The more a claim conflicts with proven facts, the more reason to doubt the claim.
The process of learning involves building on what you already know, what has already proven to be a collection of reliable explanations which accurately predict phenomena. When new claims appear to conflict with existing reliable explanations, there needs to be a good explanation for why this should be true. In many cases it turns out that the new claim involves a phenomenon that is not accurately understood, and the proposed explanation is misleading rather than illuminating.
Proving the validity of a claim through rigorous testing is the only way to truly prove or disprove a claim.
Just because someone is an expert in one field does not mean they are an expert in another.
People who are experts in one field sometimes succumb to an over inflated sense of self-importance, and act as though their expertise extends to topics they haven’t studied. This sort of arrogance has a tendency to make the expert appear like a fool, and sometimes tarnishes their reputation even in their area of expertise.
One historical example of this is Margaret Murray’s post-retirement books on witchcraft in Europe and the United Kingdom. Murray was (and still is) considered to have made valuable contributions in her area of expertise, Egyptology. Unfortunately she made a lot of rather remarkable claims about European history regarding witchcraft that have been refuted quite soundly by people who are actual experts in this field. While her witchcraft theories were largely discredited her Egyptology work is still considered authoritative.
Look at disproving as well as confirming evidence when evaluating a claim.
People who have a specific agenda or claim to promote are often accused of selective presentation of the evidence. It’s easy to impress others with a claim when only supportive evidence is presented. A more honest approach is to present a truly representative sample of the evidence which includes both supportive and discrediting material. Allowing people to make up their own minds is always wiser than trying to force a particular conclusion.
A claim is scientific only if it is testable.
Some claims just can’t be tested because of the nature of the claim. For example, I could claim that in the year 1037 for thirteen days there was a colony of extraterrestrials who lived on the surface of our Sun, protected from the harsh environment by special ice houses which slowly melted. Since we do not have any method available to us currently that would either confirm or deny this claim, it cannot be considered scientific. A claim must be testable and the test must be designed to produce either a clear positive or negative outcome if it is to be considered scientific.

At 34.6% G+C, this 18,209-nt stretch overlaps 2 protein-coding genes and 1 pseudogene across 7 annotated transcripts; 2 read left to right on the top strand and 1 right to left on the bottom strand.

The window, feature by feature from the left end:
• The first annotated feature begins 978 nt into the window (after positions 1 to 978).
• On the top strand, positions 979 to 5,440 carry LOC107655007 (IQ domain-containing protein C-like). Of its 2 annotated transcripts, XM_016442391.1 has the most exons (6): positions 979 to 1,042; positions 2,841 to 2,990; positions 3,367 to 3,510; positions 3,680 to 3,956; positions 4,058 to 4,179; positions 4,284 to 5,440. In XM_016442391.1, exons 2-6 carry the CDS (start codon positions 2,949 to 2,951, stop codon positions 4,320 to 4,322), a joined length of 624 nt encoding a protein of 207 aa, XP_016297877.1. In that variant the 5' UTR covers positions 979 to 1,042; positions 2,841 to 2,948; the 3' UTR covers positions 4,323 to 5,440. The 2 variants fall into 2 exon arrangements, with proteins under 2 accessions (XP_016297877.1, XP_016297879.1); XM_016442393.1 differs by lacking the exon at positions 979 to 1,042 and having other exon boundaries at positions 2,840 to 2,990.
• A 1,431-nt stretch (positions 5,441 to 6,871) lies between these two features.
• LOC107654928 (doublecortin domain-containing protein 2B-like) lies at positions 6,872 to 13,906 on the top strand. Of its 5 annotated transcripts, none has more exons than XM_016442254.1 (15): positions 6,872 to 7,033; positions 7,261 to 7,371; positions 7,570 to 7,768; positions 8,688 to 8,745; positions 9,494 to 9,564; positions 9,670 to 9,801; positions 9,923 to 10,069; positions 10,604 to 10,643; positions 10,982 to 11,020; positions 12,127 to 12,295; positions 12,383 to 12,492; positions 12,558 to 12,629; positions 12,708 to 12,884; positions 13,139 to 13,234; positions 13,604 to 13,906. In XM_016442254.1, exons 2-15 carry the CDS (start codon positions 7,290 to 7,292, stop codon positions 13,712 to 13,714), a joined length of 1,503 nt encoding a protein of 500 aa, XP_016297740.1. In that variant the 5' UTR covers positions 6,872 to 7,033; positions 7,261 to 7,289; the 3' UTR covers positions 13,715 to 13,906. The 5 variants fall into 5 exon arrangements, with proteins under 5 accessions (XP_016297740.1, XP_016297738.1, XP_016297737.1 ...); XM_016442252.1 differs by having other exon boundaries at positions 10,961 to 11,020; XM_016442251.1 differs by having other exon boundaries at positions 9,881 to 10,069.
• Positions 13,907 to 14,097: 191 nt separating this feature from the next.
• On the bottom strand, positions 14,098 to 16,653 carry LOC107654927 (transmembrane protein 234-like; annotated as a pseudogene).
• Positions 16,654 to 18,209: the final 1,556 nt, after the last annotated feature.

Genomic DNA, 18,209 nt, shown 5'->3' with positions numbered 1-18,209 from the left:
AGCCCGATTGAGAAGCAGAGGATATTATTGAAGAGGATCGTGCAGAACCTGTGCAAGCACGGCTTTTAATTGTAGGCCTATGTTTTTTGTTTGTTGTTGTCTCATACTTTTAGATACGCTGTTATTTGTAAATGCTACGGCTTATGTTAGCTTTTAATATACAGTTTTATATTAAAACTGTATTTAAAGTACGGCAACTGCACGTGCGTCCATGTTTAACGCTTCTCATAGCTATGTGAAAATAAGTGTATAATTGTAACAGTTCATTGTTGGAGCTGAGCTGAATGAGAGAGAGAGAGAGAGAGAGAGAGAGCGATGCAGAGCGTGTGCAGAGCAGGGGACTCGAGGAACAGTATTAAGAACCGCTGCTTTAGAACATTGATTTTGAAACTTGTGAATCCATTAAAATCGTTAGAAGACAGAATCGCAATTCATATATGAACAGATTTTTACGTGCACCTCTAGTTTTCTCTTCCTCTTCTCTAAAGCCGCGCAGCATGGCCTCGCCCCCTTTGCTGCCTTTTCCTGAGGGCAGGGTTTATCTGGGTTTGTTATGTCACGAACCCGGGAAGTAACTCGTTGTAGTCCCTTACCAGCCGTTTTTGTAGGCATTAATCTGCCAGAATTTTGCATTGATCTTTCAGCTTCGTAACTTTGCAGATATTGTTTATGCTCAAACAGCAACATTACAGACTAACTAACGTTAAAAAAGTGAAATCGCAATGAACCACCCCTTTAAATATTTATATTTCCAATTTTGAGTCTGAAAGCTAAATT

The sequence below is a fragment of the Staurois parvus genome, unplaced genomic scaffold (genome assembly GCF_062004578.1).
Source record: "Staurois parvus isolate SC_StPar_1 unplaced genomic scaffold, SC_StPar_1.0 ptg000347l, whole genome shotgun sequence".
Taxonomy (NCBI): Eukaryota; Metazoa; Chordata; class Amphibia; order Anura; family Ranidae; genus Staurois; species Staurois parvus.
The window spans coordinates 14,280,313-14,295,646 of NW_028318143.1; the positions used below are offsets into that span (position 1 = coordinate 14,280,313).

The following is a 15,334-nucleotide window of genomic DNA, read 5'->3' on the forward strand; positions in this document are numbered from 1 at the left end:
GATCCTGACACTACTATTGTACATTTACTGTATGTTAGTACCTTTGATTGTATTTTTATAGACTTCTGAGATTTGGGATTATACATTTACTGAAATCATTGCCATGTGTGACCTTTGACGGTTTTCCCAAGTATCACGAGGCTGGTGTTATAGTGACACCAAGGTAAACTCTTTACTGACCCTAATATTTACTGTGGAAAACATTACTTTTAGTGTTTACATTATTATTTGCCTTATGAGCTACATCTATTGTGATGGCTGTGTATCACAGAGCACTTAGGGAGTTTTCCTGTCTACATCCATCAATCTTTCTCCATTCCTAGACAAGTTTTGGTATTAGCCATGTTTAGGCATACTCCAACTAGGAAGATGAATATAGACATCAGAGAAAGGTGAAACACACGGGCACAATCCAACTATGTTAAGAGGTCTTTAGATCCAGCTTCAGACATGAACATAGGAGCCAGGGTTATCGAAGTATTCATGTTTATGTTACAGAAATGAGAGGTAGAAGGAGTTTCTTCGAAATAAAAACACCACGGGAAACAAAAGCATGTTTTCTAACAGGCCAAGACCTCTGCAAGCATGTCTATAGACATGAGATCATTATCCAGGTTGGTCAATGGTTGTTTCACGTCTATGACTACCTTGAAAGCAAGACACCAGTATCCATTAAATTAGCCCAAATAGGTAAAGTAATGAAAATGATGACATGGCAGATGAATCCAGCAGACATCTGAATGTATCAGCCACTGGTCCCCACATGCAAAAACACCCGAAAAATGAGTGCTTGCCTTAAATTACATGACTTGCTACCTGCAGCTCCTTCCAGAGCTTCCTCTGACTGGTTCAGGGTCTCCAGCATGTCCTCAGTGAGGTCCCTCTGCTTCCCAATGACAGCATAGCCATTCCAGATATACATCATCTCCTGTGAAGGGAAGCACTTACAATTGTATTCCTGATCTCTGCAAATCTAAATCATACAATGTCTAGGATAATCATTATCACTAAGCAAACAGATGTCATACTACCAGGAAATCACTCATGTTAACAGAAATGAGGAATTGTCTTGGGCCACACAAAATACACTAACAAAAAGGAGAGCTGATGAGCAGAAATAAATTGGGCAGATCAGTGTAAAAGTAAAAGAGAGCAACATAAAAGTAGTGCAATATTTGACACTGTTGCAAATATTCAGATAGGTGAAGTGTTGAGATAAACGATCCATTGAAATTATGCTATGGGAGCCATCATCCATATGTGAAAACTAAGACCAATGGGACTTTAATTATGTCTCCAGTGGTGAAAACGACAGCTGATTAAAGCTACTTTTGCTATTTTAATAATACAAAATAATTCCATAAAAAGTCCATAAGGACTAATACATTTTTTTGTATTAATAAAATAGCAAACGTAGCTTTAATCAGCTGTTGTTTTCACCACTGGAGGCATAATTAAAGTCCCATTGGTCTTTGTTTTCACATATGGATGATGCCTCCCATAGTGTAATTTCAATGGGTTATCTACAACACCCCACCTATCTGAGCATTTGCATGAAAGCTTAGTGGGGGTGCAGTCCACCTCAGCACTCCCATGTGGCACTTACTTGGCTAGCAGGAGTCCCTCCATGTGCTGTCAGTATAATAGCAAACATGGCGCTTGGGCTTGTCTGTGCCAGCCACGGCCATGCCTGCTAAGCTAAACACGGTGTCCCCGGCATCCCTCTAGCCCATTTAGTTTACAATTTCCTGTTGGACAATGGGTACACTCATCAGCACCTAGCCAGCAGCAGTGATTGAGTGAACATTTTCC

The best hypothesis is one that makes the most accurate predictions.
Occultism is not just about exploring the mysterious but is also about finding practical methods to help us live more fully. Mystical or magickal theories are entertaining but need to have practical uses to make them last. If an explanation enables accurate results to be obtained then that explanation is more valuable than one that is strictly theoretical and untestable.
The best hypothesis is the simplest one that explains the widest range of observations.
Scientific study has shown that in many cases the simplest explanation turns out to be the most trustworthy, the explanation that is most useful in accurately predicting phenomena. When examining two competing explanations simplicity and elegance tends to win out through testing.
A hypothesis, no matter how extraordinary, should be accepted if no ordinary one would suffice.
The whole point of an explanation is to accurately describe what is being observed and possibly also show how the phenomenon is produced. If an explanation proves reliable for predicting the phenomena and withstands tests to disprove it then it is likely the explanation is valid. This is true even though the explanation might appear to be extraordinary. Sometimes skeptics go too far in doubting and disbelieve an explanation even after it has been clearly proven.
Anecdotal evidence does not substitute for tests to prove a claim.
Anecdotal evidence is one popular way to mislead towards a desired conclusion by only presenting supportive evidence. No matter what the claim there are always at least one or two people who are willing to come forward with amazing stories to support the claim. It doesn’t matter there are thousands of instances where the claim is disproved as those will of course be carefully omitted.